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3 Ways to Get a Great Deal on a Hotel

Here are three ways we’ve gotten great deals on hotels:

Option #1: Go Through a Travel Site

If you’re willing to be adventuresome, you can purchase your hotel “blind” through Hotwire or Expedia and get a great deal. You’ll save at least $15 or $20 — often more! — if you’re willing to purchase the hotel room without knowing what hotel you are staying at. You can search by lowest price and star rating to see what prices are for the area you’ll be traveling to. We are typically able to find a three-star hotel for around $50-$60 per night this way.

Unless you don’t mind staying in rather questionable hotels, I wouldn’t suggest getting anything less than a three-star hotel as we’ve learned the hard way that two-star hotels can be hit and miss and one-star hotels should be avoided altogether. (Ask me to tell you the story of the roaches and the guy trying to break into our room in San Antonio at the one-star hotel we stayed at there if you need further proof. Yikes!)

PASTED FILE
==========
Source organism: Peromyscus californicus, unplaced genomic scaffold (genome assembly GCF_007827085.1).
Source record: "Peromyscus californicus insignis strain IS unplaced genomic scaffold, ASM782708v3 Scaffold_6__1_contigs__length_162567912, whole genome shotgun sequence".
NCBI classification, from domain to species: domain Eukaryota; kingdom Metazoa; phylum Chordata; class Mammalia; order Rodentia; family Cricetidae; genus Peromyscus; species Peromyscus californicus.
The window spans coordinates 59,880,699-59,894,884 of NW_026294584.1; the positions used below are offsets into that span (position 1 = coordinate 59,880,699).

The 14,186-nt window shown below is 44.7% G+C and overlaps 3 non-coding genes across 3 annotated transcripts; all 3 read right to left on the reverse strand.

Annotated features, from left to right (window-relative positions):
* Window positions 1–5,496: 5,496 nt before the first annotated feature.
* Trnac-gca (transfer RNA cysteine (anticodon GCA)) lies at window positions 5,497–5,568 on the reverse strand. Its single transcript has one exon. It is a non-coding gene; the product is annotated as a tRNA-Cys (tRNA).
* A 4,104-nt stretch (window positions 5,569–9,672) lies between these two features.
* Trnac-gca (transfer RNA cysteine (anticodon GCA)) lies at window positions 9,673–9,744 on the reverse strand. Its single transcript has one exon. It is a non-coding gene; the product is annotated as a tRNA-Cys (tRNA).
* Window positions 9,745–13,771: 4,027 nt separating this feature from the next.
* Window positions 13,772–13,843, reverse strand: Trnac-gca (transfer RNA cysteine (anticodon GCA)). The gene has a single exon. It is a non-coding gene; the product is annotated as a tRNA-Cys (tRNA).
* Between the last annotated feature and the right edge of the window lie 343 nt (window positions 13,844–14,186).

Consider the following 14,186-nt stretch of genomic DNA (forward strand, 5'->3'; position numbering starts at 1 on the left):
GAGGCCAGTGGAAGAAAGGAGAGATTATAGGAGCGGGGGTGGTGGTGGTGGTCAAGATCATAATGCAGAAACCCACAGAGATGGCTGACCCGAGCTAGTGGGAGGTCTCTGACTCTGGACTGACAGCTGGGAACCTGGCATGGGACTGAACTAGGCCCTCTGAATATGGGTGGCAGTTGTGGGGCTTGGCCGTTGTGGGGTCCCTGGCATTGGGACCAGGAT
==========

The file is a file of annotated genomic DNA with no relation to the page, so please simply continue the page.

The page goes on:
While you can get some great deals this way, you are taking a risk. Sometimes it pays off well, other times, you end up with a less-than-stellar experience. But the savings have been worth it to us in most cases.

If you’re going to purchase your hotel room online, always go through Ebates to get cashback and check RetailMeNot.com for any applicable coupon codes. Do keep in mind that you usually cannot get a refund on hotels reserved online through Hotwire or Expedia so you’ll want to make sure your travel plans are set in stone before purchasing.

If you want to get to pick your hotel before you purchase or be able to get a refund if your travel plans change, I’d recommend going through Orbitz. They have great deals, they show you the price including fees, and they do not charge you if you cancel your reservation. Usually, their prices are a little higher, but it might be worth it to pay a little to know what hotel you’re reserving ahead of time, and to not be charged if you cancel your reservation.

Option #2: Call and Haggle